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BC Community Members Gather on O’Neill Plaza for Pro-Palestine Protest

A crowd of Boston College community members gathered on O’Neill Plaza early Thursday evening for a “Boston College Speaks Out for Palestine” protest. Student organizers shared speeches criticizing BC’s response to the war in Gaza and led chants calling for a ceasefire.

“I’m disappointed because I’m convinced too many of my peers at Boston College are living in a different world than I am,” Fairuz Saleh, LSEHD ’26, said to the crowd. “Because we’re a university that preaches men and women for others, I assume no students would turn a blind eye to the constant violence Palestinians are enduring.” 

Three individual students registered the demonstration in advance with the University, and BC Buddies for Palestine, an independent student group, publicized and led the event.  

Students at multiple universities in the Boston area have organized pro-Palestine protests this week, with many setting up encampments on and around their campuses. Wednesday night, the Boston Police Department forcibly broke up Emerson College’s encampment and arrested more than 100 students.

Among those arrested were H Edwards and TJ Smith, both MCAS ’26. Edwards and Smith received letters from the University on Thursday, stating they were prohibited from attending the protest on BC’s campus Thursday evening.

In lieu of their presence, one of the event organizers read a written statement from Edwards to the crowd.

“The brutality, pain, and abuse at the hands of cops at a peer institution and cops of the state was not a concern to BC admin,” the organizer read. “BC admin has ruled me a threat to the safety and well-being and effective functioning of the Boston College community because I’m in alleged violation involving non-compliance with law enforcement and disrupting the peace at the Emerson protests yesterday.” 

Several BCPD officers stood around the perimeter of O’Neill Plaza during the event. Hashim Wise, an attendee of the protest and CSON ’27, said he was disappointed by the police presence.

“I mean, just looking around and seeing cops in every corner—even them claiming that it’s for our own safety—is just ridiculous,” Wise said.

Multiple speeches criticized the University for indirectly supporting Israel with funds. In a speech to the crowd, Amina Awad, SSW ’24, said a portion of the University’s endowment is invested in ExxonMobil, an oil and gas corporation that supplies the Israel Defense Forces (IDF) with fuel.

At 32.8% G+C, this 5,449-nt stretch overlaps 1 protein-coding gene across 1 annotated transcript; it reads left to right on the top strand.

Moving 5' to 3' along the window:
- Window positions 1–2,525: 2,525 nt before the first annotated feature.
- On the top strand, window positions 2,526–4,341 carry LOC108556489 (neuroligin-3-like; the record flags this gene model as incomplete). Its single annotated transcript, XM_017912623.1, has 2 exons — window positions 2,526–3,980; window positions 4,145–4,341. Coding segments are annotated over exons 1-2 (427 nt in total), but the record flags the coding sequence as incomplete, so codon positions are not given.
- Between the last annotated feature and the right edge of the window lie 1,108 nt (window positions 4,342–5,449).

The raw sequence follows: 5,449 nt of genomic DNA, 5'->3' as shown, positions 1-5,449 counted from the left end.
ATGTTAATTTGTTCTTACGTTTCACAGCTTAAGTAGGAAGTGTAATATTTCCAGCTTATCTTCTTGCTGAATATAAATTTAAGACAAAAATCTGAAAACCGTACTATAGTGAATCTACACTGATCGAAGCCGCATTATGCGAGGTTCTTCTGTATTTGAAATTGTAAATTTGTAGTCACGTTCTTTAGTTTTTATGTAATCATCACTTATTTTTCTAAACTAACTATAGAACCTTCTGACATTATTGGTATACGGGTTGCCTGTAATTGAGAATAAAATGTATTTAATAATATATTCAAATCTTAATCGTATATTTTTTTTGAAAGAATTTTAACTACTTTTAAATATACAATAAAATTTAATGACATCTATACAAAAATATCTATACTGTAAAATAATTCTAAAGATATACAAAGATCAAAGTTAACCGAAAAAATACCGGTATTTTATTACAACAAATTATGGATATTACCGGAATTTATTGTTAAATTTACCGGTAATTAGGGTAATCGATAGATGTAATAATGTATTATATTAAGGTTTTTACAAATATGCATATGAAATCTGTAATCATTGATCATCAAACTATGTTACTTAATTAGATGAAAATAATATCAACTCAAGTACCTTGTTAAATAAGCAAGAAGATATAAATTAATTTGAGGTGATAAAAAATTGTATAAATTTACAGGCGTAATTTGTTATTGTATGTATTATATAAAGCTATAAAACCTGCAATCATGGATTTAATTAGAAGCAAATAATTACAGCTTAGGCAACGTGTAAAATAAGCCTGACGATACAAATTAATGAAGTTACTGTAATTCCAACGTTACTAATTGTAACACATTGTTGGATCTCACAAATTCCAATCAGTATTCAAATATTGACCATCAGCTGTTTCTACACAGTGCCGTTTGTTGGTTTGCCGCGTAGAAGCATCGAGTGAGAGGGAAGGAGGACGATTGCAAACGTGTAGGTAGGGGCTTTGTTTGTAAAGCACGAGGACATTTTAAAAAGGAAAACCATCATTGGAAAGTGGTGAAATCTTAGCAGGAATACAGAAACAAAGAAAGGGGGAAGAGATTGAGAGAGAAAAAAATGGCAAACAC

“Those tanks that are running over Palestinians are being fueled with our endowment—with our tuition,” Awad said. “As students, faculty, political leaders, and members of this community, we ask Boston College to divest from apartheid, divest from genocide, and to recognize that their endowment is covered in blood—the blood of Palestinians.” 

Awad also criticized BC’s hiring of Ira Kirschner, a former IDF soldier, as the associate director of the Thea Bowman AHANA and Intercultural Center to lead LGBTQ+ resources and programming.

“BC hired an ex-IDF soldier … to support LGBTQ+ students,” Awad said. “As a queer Palestinian, I know that queer liberation and Palestinian liberation go hand in hand, so shame on BC for not supporting its Palestinian students.” 

Kirschner did not respond to a request for comment before the time of publication. 

Awad also said the University placed her on disciplinary probation for her activism. According to an online petition, two BC graduate students were placed on disciplinary probation for participating in an unregistered protest on Feb. 15, marching from Carney Hall to Boyden Park—a public parcel of land in front of St. Ignatius Church.

“I’ve spent the last six months dealing with the massacres of Palestinian friends and family, hearing about horrific displacements and death, and the only response I’ve received from BC is being put on disciplinary probation,” Awad said.

Erica Perez, an attendee of the protest and SSW ’24, said her decision to attend stemmed from her values as a social work student.

“I’m here because I’m trying to represent social work values—at least the social work values that they are trying to educate us on,” Perez said. “I don’t think it’s fair that when we stand up and we advocate for people with less power, that they go ahead and punish us.”

Wyatt Seder-Burnaford, another attendee and MCAS ’25, said it is especially important for BC students to show their solidarity with Palestinians given the recent demonstrations on other college campuses.

“With what’s going on at other campuses, I think it’s really important for the BC student body to be showing solidarity with them, and I think it’s very clear that BC is not doing what they can do,” Seder-Burnaford said. “As a general university, I would be embarrassed if every other school in Boston and around the country is up in arms and we’re not.”

Joshua Park, MCAS ’25, said he attended the protest because he felt it was wrong to do nothing.

“I can’t sit back at home,” Park said. “I just don’t feel right about it. I don’t know, there’s nothing more to it than I just don’t feel good about it.” 

Saleh said that despite the ongoing destruction in Gaza, she remains hopeful, and asked attendees to continue honoring the Palestinian people and speaking up. 

“It is the hope of the Palestinian people—their unbreakable spirit and untouched courage—that reminds me to keep my head held high,” Saleh said. “The tens of thousands of martyrs will not die in vain. Boston College, it’s time to break our silence.”

Update (April 26, 2024, 10:13 a.m.): This article was updated from a previous version to redact unverifiable information in a quote by Amina Awad, SSW ’24. 

Correction (April 26, 2024, 4:07 p.m.): This article was updated from a previous version to correct information regarding who registered the protest. 

April 26, 2024